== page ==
In short: Does learning how to make software, have its place inside universities? If so which parts of it?
I was studying in a university in Russia. I don't want to name its name and location. I wanted to become a software developer. Following some people's advice I entered a faculty that was mostly about math. All its teachers are mathematicians. So most of our subjects were just different kinds of math. There also was some programming but much less. I was told by other students and teachers that how I pass Calculus and Algebra exams was the most important thing and that programming exams were unimportant at all. Many different teachers and students were saying that "a university does not need to teach programmers". They say that "it's not science" and "it's nothing but craftsmanship". During a defense of diploma people sometimes ask programmers something like "That's all interesting but that's not math so why it's a diploma work?"
When I talked with people who were actually working as software developers they were saying that "If you don't how to fix problems with Linux and don't know a single architecture pattern then as a programmer you are really nothing". They also said that "I wouldn't hire a developer who doesn't tell me that HP-UX is a bad OS when I mention it". In university we spent a single lecture on patterns(and not even all students but some) and none on Linux and other operating systems. And I knew literally nothing about HP-UX. I had to learn 90% of my skills myself via books, online-tutorials and documentation.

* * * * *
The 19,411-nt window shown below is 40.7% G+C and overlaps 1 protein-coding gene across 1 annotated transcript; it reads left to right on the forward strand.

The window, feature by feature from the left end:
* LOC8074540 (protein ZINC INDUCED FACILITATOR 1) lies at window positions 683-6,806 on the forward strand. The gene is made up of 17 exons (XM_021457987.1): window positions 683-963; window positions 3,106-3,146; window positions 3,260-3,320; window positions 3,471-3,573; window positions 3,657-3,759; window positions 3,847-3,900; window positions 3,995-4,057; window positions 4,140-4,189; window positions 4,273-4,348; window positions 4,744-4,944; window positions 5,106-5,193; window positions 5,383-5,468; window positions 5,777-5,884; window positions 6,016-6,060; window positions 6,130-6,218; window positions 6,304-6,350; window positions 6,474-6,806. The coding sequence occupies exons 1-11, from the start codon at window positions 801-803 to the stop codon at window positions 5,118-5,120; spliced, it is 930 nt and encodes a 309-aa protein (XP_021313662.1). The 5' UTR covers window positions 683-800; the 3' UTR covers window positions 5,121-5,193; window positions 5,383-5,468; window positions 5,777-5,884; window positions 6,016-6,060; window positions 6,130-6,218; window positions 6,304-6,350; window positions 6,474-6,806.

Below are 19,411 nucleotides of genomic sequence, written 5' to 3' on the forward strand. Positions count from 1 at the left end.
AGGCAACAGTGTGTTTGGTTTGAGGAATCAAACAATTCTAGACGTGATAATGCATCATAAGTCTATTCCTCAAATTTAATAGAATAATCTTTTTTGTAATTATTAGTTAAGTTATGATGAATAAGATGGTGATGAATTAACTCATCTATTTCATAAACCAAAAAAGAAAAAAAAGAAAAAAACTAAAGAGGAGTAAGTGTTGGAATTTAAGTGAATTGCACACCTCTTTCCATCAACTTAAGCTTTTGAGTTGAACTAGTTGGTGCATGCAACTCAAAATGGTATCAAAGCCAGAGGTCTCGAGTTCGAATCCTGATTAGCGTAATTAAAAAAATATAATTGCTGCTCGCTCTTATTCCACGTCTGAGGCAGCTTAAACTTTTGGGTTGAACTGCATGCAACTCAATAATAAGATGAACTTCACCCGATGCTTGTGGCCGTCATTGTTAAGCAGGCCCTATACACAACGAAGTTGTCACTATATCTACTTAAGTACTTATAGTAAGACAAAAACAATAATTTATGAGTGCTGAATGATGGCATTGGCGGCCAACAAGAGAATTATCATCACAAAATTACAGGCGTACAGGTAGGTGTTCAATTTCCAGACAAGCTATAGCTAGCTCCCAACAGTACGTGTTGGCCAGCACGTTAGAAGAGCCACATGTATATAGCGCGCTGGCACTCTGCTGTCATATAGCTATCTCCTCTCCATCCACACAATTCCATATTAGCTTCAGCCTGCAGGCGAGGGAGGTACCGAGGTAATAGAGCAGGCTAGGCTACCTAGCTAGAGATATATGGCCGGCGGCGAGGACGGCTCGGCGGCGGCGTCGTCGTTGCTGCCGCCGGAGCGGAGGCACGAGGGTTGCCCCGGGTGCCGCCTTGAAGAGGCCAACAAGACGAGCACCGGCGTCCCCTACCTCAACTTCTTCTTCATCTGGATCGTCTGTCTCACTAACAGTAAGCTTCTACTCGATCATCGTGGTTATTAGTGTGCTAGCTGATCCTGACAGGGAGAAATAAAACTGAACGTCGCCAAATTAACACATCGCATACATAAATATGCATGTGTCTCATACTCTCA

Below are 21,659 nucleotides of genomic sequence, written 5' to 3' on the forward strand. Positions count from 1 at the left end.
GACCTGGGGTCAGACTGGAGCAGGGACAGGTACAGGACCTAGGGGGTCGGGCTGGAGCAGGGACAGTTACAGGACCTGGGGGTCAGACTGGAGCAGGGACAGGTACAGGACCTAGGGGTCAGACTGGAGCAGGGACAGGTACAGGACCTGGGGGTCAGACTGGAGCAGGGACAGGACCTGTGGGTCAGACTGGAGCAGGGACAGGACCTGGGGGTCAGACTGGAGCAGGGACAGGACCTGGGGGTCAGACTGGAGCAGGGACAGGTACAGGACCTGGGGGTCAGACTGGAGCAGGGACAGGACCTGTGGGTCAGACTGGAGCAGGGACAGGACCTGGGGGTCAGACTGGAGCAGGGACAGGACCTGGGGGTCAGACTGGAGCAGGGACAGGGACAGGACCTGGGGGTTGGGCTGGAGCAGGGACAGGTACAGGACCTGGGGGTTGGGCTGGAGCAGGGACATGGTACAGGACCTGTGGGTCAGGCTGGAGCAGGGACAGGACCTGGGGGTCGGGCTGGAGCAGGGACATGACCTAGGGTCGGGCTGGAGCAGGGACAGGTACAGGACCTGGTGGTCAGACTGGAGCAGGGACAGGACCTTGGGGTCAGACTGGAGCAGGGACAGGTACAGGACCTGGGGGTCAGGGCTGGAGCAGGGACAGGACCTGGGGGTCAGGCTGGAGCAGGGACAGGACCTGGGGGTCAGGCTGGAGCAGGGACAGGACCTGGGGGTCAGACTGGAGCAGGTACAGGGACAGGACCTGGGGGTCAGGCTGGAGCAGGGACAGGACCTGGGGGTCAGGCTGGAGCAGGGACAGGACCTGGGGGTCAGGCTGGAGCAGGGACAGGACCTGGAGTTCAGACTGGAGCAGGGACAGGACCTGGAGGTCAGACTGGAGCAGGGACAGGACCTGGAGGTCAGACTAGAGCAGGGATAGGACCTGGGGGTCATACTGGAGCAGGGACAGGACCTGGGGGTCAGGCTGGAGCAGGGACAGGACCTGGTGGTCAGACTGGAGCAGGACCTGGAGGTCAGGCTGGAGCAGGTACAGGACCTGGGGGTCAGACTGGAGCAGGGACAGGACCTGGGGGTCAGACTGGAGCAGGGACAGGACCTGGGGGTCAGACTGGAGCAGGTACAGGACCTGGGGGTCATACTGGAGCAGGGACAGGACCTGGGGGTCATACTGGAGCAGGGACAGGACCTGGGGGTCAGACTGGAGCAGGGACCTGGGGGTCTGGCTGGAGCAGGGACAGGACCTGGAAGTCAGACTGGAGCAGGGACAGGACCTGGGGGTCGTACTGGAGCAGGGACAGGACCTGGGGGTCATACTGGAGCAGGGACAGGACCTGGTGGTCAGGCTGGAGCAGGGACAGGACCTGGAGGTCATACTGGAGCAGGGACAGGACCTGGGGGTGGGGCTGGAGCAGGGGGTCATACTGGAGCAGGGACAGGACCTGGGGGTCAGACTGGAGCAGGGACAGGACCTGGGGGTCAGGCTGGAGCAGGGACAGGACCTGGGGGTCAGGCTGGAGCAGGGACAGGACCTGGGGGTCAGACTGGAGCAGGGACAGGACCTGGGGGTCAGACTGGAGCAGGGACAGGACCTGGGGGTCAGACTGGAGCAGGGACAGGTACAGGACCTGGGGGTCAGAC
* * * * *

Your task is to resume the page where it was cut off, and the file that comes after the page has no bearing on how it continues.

In our country IT is a very popular industry. Because of that the math faculty students are 90% wannabe programmers. Teachers really hate that as they want math to be popular again. They say that "computer science ate math"(That's citation of a teacher during a lesson, "Информатика съела математику"). The teachers despise us programmers. The employers in Russia prefer candidates with a degree but will gladly accept those without it. The students try to pass all exams only to have the degree, they don't care about subjects at all. They forget everything when they come out of a room after an exam. It's seems like students and teachers declared war against each other.
I left university without any degree. Now I work as JS-developer. I myself participate in interviews to hire new developers. I ask them about things like Single Responsibility Principle, how to write clean code and how to create indexes in SQL. I know that SRP is not a law of physics, it comes without a good scientific proof. But I need it from by workers.
The question is how do Universities in other countries approach teaching software development? Do they actually target it? Is actually becoming a real software developer that will be respected by employers and not a scientist is a valid goal for a university student?